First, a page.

HDR is the abbreviation for high dynamic range. Sometimes known as HDRI (high dynamic range imaging), it refers to techniques that expand the range of illuminance of a standard digital camera image to represent the wide range of intensity levels in real life scenes.

Many digital cameras, even today, are incapable of capturing both the brightest and darkest areas in real life scenes accurately. Technically speaking, film has a wider dynamic range and is better at reproducing images of a scene more accurately as seen by the human eye. For this advantageous reason, some movies are still shot on film even today.

High dynamic range (HDR) images are most commonly produced by photographing a scene with a series of images at different exposure levels; some images overexposed, some images underexposed, and an image correctly exposed. Then, using specialty HDR imaging software, or imaging software capable of producing HDR images, the series of images are aligned and merged to produce a resultant HDR image not possible to capture in a single exposure. Thereafter, some adjustments to colour, contrast, saturation, sharpness or smoothing may be done to add visual impact to the image.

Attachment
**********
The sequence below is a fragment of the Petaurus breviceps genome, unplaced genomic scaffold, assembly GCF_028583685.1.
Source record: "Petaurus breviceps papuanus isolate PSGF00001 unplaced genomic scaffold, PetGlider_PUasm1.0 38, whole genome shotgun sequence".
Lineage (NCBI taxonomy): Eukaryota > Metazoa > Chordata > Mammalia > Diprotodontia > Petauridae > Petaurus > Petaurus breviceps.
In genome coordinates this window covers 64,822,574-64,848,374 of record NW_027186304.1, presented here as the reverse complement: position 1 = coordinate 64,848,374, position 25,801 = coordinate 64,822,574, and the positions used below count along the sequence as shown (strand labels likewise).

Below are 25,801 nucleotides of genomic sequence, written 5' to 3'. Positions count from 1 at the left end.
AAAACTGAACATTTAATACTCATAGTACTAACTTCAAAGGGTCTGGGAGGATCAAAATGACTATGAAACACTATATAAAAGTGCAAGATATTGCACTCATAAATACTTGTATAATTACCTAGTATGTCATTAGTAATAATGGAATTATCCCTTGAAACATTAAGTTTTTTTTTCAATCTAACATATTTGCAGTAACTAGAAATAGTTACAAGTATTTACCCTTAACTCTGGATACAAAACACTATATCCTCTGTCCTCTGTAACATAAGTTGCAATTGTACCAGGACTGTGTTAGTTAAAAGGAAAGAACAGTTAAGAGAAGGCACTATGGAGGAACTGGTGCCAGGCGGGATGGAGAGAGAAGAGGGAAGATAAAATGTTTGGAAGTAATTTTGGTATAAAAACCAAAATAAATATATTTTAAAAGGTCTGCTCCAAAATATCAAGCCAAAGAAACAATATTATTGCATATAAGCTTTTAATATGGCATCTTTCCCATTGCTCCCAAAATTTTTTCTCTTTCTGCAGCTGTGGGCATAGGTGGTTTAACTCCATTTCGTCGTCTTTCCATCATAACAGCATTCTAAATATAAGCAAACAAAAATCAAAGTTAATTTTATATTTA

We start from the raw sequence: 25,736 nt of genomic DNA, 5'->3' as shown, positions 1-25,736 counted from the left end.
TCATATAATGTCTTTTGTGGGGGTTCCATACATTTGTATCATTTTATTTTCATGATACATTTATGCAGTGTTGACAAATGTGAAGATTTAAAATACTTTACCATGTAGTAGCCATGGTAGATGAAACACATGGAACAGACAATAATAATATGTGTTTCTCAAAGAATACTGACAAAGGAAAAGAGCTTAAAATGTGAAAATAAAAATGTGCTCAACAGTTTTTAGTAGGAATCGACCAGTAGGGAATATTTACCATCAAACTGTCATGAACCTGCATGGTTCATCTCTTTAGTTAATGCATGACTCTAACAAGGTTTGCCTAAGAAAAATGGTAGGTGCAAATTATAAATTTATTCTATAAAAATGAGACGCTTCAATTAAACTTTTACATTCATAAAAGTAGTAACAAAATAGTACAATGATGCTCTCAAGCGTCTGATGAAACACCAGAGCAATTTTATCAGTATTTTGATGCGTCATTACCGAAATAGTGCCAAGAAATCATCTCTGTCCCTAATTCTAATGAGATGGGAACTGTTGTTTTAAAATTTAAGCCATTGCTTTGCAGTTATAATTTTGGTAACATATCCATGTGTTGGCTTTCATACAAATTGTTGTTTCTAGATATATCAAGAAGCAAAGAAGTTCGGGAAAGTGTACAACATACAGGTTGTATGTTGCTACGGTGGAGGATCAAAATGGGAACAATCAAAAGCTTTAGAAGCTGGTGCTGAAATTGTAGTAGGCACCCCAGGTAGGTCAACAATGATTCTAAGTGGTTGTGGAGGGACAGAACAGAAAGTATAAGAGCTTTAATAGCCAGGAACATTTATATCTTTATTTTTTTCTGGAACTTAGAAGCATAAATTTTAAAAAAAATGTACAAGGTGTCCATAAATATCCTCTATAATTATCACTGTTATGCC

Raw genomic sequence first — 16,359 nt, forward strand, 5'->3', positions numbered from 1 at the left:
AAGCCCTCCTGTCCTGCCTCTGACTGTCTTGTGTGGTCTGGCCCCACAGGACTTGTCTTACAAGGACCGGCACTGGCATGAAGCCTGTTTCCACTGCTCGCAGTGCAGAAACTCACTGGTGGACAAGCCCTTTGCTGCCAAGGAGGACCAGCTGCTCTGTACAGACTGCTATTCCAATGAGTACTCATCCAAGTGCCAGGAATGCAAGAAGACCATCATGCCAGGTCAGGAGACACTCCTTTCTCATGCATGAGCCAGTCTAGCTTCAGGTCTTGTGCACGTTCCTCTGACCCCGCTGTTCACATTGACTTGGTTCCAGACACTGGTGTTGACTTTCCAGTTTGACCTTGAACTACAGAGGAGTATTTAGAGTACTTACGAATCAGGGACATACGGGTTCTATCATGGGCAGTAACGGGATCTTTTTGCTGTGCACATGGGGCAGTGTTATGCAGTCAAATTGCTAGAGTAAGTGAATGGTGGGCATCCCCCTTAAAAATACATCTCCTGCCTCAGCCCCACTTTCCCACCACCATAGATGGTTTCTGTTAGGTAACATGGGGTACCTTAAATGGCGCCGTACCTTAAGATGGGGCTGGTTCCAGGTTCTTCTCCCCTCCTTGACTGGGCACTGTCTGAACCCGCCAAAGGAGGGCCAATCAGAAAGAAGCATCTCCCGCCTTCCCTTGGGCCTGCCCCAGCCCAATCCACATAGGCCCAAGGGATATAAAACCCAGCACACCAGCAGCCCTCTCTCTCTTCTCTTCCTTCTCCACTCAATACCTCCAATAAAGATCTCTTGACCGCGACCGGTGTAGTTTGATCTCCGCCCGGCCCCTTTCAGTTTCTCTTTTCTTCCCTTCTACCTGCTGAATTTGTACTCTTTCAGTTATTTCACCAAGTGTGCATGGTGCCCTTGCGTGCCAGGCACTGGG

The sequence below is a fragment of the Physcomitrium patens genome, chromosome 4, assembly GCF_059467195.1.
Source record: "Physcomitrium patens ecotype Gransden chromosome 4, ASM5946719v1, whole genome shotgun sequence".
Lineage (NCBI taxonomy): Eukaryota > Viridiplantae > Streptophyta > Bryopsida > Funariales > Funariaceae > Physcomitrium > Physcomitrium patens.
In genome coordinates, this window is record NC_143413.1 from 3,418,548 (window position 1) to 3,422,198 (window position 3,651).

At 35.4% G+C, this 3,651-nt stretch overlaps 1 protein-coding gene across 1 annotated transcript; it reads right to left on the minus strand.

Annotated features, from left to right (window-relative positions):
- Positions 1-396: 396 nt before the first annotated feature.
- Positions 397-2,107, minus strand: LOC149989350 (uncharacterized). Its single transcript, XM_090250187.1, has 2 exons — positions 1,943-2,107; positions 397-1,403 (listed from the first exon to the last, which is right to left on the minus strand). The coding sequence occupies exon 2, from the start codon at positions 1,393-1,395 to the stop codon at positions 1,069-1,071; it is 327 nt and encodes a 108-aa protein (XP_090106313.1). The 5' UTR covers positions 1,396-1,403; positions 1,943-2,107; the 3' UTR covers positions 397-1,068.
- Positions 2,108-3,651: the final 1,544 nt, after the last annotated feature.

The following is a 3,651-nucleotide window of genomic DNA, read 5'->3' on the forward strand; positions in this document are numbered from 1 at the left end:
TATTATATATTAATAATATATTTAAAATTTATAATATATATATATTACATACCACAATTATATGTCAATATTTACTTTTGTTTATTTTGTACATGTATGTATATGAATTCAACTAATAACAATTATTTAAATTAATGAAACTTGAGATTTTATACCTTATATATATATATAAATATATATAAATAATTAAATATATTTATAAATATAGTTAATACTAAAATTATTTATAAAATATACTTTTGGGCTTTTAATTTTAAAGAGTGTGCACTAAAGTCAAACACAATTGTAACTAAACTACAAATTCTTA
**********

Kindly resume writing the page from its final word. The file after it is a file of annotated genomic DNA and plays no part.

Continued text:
Sometime in 2008, I considered doing HDR photography but never began doing it until in early 2010 when I acquired a popular HDR software called PhotoMatix Pro.

The above gallery of images contains my very first HDR images photographed in June 2010 in Melbourne CBD and Ashcombe Maze in Mornington Peninsula (about 90km from Melbourne). They were photographed using a second-hand Fujifilm FinePix S9500. I found and bought this old digital camera because Fujifilm FinePix cameras produce beautiful colours with their proprietary Fujichrome mode which simulates the professional Fujichrome Velvia positive film. I liked the camera for its colours but it was slow to use.

Scenery in HDR

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